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Are You a Bit Aspey?

 

When Hans Asperger, a Viennese Paediatrician, published his paper “Autistic Psychopathy’ in childhood”[1] in 1944 it is unlikely that he realised its significance. Because he was working in a part of Europe that was increasingly isolated, his paper failed to reach a wide audience. In fact, it was not until 1991 that the first description of what came to be known as Asperger Syndrome was translated from German into English. However, its significance had already been recognised by Lorna Wing, a leading British researcher into Autism based at the Institute of Psychiatry in London [2]. It was she who first brought the term. Asperger Syndrome to a wider English speaking audience. Now it is widely recognised and increasingly Psychiatrists are being asked to assess, diagnose and treat it. What it is and can it be treated? Not easy questions to answer.

The features Asperger described included social impairment, communication difficulties and rigid, restricted, repetitive, focal interests. Other features include sensory, motor and psychological problems and comorbid psychiatric disorders. However, it is associated with normal intelligence and clumsiness. There are associations with other developmental disorders and Tourette’s. The clumsiness described by Asperger could well have been dyspraxia, one of the several developmental disorders that are associated with Asperger Syndrome.

What does this mean for Clinicians? I find I am increasingly asked to assess patients who, I am told, seem to have “a bit of Asperger’s”. It has become a bit of a game to comment upon people who have problems with communication and may be obsessional as “a bit Aspey”. I find wives and girlfriends (the condition is up to ten times more common in men) [3] complain about their partner’s behaviour and want to know if they have Asperger Syndrome. The current thinking is that social communication and the other features of Autism are on a spectrum and where the line is drawn is arbitrary. A widely held belief is that Bill Gates, CEO of Microsoft, has Asperger Syndrome and it hasn’t done him any harm! Men seem “more autistic” than women. To quote the famous book, is that “Why Men Don’t Listen and Women Can’t Read Maps”?[4] However, this gender difference may be due to underdiagnosis in women. Lack of empathy and social and emotional reciprocity is possibly the most dysfunctional aspect of Asperger Syndrome [5] and can lead to misunderstandings and even problems with the criminal justice system although this association remains unproven even though it is thought that stalking may well be associated with Asperger Syndrome.

What about Treatment? The features of Asperger Syndrome imply a neuropsychological developmental disorder so treatment focuses on co-morbidities such as depression, paranoid thinking and obsessional behaviour and improving functioning. Antipsychotic and antidepressant medication can be helpful although they will have little impact upon the underlying deficits and can be overused. However, as with all disorders of this kind a combination of innate maturation, compensatory learned behaviour and environmental changes will mitigate the condition’s effects and levels of disability. The mainstay of management is behaviour therapy, focusing on specific deficits addressing poor communication skills, obsessive and repetitive routines and physical clumsiness [6].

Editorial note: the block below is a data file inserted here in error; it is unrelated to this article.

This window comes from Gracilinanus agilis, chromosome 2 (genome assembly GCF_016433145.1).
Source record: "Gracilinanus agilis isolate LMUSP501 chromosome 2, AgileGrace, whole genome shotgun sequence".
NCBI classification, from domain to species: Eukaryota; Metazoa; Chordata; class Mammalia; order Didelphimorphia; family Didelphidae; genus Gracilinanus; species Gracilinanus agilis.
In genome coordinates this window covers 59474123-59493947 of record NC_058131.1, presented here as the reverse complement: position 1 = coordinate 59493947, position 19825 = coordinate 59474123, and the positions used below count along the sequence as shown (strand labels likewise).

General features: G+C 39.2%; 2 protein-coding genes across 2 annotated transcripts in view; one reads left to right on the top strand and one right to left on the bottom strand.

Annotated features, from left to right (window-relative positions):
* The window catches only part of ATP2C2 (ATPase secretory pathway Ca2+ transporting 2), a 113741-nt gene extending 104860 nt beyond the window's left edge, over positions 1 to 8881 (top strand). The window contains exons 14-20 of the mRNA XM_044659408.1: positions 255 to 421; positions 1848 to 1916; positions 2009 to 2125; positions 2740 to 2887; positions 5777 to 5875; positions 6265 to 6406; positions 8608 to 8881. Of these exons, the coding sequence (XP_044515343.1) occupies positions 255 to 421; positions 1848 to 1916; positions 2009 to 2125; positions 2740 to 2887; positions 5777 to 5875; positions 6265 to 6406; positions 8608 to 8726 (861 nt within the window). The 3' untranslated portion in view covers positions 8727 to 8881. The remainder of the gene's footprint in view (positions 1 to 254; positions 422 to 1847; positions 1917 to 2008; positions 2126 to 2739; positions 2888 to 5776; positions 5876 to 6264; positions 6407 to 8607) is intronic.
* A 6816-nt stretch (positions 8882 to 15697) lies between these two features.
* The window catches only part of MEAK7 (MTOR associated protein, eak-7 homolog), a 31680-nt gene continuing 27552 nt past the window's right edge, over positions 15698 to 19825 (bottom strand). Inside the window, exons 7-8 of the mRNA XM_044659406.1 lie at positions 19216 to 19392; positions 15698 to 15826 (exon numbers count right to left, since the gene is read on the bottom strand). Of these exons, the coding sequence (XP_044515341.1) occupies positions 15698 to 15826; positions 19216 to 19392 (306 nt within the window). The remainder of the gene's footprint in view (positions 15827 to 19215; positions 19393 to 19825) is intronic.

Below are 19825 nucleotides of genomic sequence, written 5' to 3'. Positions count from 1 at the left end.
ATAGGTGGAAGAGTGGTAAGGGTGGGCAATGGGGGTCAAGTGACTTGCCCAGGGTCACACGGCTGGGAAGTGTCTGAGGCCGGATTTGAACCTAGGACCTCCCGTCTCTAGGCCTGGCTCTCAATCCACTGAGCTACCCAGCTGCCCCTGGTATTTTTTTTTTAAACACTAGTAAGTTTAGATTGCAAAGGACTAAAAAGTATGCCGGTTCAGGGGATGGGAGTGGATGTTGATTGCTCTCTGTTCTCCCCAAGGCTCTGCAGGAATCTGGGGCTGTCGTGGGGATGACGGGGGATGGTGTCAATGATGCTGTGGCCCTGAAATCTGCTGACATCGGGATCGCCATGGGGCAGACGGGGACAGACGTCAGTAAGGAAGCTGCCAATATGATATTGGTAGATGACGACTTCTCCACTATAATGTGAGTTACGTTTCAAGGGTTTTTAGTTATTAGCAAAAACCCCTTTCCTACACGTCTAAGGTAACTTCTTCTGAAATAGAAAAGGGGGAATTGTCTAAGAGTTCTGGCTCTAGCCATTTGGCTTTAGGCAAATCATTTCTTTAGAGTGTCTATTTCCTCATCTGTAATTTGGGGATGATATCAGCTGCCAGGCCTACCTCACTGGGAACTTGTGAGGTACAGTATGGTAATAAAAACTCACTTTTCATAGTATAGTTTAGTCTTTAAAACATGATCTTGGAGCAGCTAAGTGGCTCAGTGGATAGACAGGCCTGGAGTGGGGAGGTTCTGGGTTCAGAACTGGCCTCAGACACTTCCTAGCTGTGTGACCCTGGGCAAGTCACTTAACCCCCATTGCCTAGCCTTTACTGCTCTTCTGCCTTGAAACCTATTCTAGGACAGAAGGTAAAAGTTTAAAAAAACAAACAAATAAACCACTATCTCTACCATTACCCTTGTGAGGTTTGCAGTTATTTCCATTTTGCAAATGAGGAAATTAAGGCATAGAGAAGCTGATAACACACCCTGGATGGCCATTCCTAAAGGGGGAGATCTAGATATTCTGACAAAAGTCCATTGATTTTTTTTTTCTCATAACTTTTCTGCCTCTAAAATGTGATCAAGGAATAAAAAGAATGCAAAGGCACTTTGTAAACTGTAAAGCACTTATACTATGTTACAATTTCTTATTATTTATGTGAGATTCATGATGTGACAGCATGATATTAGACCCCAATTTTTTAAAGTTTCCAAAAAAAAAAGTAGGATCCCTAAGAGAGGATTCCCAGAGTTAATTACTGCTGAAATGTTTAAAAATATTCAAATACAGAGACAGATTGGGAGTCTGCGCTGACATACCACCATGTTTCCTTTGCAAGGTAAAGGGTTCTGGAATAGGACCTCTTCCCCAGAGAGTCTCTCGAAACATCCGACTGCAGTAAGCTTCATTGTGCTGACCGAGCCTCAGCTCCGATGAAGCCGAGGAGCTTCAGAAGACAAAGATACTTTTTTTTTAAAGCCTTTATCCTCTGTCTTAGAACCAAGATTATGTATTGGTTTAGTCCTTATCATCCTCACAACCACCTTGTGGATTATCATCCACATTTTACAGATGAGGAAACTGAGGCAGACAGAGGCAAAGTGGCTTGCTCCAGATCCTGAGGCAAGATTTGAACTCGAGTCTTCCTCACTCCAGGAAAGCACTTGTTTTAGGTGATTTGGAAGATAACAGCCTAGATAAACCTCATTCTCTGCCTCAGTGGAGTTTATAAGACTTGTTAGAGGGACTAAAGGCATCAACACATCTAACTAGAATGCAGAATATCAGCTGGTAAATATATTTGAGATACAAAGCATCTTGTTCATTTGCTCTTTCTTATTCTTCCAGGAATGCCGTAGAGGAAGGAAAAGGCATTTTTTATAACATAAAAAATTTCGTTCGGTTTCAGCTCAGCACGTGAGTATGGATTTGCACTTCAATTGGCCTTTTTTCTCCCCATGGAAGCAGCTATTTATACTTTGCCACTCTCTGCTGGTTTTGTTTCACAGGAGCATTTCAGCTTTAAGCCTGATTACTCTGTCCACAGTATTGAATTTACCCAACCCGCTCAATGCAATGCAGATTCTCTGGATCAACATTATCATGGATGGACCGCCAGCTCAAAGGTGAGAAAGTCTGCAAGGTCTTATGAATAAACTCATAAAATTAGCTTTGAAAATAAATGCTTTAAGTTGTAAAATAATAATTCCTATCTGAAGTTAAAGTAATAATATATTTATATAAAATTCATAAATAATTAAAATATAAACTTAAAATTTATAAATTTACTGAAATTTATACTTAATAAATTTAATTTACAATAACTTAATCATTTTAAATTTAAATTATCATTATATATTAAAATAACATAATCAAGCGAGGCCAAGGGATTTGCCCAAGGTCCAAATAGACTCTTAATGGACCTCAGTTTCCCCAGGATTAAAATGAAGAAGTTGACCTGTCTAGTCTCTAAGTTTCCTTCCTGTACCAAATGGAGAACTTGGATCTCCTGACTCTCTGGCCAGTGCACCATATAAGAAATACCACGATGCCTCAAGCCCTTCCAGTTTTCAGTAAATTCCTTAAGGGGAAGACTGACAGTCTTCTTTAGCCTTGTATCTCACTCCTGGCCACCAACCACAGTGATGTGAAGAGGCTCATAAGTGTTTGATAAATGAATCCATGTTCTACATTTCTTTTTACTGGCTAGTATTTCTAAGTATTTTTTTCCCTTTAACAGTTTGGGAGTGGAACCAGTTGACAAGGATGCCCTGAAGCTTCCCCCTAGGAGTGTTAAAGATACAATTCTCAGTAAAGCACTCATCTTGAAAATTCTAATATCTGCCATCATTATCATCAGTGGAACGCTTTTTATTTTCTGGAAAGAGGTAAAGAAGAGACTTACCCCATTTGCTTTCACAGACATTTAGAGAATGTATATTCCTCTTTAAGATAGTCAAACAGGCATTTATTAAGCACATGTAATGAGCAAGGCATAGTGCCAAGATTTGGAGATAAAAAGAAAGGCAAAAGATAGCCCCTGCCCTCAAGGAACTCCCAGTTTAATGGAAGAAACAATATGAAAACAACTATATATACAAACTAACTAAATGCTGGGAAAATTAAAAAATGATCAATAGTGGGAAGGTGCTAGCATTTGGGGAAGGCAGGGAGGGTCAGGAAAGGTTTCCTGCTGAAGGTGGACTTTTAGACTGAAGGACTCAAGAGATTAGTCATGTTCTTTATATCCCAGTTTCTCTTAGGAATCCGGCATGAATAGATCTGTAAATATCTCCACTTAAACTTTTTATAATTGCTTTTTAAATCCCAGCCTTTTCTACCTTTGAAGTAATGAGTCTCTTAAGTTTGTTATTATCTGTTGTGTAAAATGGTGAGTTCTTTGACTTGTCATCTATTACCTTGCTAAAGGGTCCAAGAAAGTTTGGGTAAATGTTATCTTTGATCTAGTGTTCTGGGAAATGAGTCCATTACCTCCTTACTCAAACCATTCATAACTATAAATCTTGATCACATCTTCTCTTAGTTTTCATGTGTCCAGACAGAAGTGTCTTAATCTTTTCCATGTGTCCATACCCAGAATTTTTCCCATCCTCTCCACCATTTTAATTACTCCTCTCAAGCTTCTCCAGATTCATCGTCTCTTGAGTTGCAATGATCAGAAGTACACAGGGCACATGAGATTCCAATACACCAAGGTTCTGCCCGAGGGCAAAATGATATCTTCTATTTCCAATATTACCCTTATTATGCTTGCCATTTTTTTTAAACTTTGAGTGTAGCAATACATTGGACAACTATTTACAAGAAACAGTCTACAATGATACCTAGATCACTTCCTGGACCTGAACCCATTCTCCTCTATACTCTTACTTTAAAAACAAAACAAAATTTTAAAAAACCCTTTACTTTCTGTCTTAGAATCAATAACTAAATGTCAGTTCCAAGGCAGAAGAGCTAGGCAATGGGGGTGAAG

Diagnosis can be difficult. Social impairments and communication difficulties are, by their nature, subjective. Questionnaires and rating scales have their place but lack sensitivity and reliability. A comprehensive assessment is essential and this should include a good developmental history, obtaining educational records and information from third parties such as parents, friends and acquaintances and teachers. There can be considerable diagnostic confusion with generalised anxiety disorder, schizophrenia, drug and alcohol problems and personality disorder particularly implicated.

As with all diagnoses, as medical knowledge advances, they need to be modified and refined. Although it is likely that Asperger Syndrome will drop out of the textbooks to be replaced by less exotic diagnoses such as Autistic Spectrum Disorder (ASD) and Social Communication Disorder (in plans for DSM-5 in 2013 and ICD-11 in 2014/15), we owe a debt of gratitude to a little known Viennese Paediatrician who has contributed a great deal to our understanding of Autism.

References

1. Asperger H; tr and annot. Frith U (1991) [1944] ”‘Autistic Psychopathy’ in childhood” CUP

2. Wing L (1998). “The History of Asperger Syndrome”. In Schopler et al New York: Plenum

3. Mattila et al (2007). An epidemiological and diagnostic study of Asperger Syndrome according to four sets of diagnostic criteria”. J Am Acad Child Adolesc Psychiatry 46(5) : 636-46

4. Pease and Pease (2001): Orion Press

5. Baskin et al (2006). “Asperger Syndrome Revisited”. Rev Neurol Dis 3(1): 1-7

6. National Institute of Neurological Disorder and Stroke (NINDS) (2007-07-31).
Asperger Syndrome fact sheet

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